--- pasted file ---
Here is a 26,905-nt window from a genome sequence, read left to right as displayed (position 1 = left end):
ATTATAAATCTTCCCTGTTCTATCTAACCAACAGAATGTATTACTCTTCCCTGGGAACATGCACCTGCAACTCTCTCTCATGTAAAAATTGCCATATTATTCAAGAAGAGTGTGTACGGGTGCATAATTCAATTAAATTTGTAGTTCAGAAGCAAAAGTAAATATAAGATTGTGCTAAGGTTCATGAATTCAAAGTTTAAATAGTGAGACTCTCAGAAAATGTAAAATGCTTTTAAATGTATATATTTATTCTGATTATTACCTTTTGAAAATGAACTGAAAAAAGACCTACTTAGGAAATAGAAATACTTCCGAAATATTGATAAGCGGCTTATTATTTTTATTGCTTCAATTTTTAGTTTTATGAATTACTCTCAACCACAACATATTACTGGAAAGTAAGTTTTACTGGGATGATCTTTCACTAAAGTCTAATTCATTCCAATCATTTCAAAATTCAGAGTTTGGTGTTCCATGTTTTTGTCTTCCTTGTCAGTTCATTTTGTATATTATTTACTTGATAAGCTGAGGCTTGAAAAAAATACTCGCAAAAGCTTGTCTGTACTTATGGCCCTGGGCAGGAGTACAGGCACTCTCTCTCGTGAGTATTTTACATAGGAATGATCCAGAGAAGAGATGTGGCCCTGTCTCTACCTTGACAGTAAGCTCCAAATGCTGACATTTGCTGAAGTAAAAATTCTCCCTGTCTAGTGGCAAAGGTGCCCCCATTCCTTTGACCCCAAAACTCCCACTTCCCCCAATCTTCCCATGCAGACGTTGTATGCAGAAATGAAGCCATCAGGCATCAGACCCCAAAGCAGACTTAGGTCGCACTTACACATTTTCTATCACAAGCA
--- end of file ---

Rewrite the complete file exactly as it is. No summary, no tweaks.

Here is a 26,905-nt window from a genome sequence, read left to right as displayed (position 1 = left end):
ATTATAAATCTTCCCTGTTCTATCTAACCAACAGAATGTATTACTCTTCCCTGGGAACATGCACCTGCAACTCTCTCTCATGTAAAAATTGCCATATTATTCAAGAAGAGTGTGTACGGGTGCATAATTCAATTAAATTTGTAGTTCAGAAGCAAAAGTAAATATAAGATTGTGCTAAGGTTCATGAATTCAAAGTTTAAATAGTGAGACTCTCAGAAAATGTAAAATGCTTTTAAATGTATATATTTATTCTGATTATTACCTTTTGAAAATGAACTGAAAAAAGACCTACTTAGGAAATAGAAATACTTCCGAAATATTGATAAGCGGCTTATTATTTTTATTGCTTCAATTTTTAGTTTTATGAATTACTCTCAACCACAACATATTACTGGAAAGTAAGTTTTACTGGGATGATCTTTCACTAAAGTCTAATTCATTCCAATCATTTCAAAATTCAGAGTTTGGTGTTCCATGTTTTTGTCTTCCTTGTCAGTTCATTTTGTATATTATTTACTTGATAAGCTGAGGCTTGAAAAAAATACTCGCAAAAGCTTGTCTGTACTTATGGCCCTGGGCAGGAGTACAGGCACTCTCTCTCGTGAGTATTTTACATAGGAATGATCCAGAGAAGAGATGTGGCCCTGTCTCTACCTTGACAGTAAGCTCCAAATGCTGACATTTGCTGAAGTAAAAATTCTCCCTGTCTAGTGGCAAAGGTGCCCCCATTCCTTTGACCCCAAAACTCCCACTTCCCCCAATCTTCCCATGCAGACGTTGTATGCAGAAATGAAGCCATCAGGCATCAGACCCCAAAGCAGACTTAGGTCGCACTTACACATTTTCTATCACAAGCA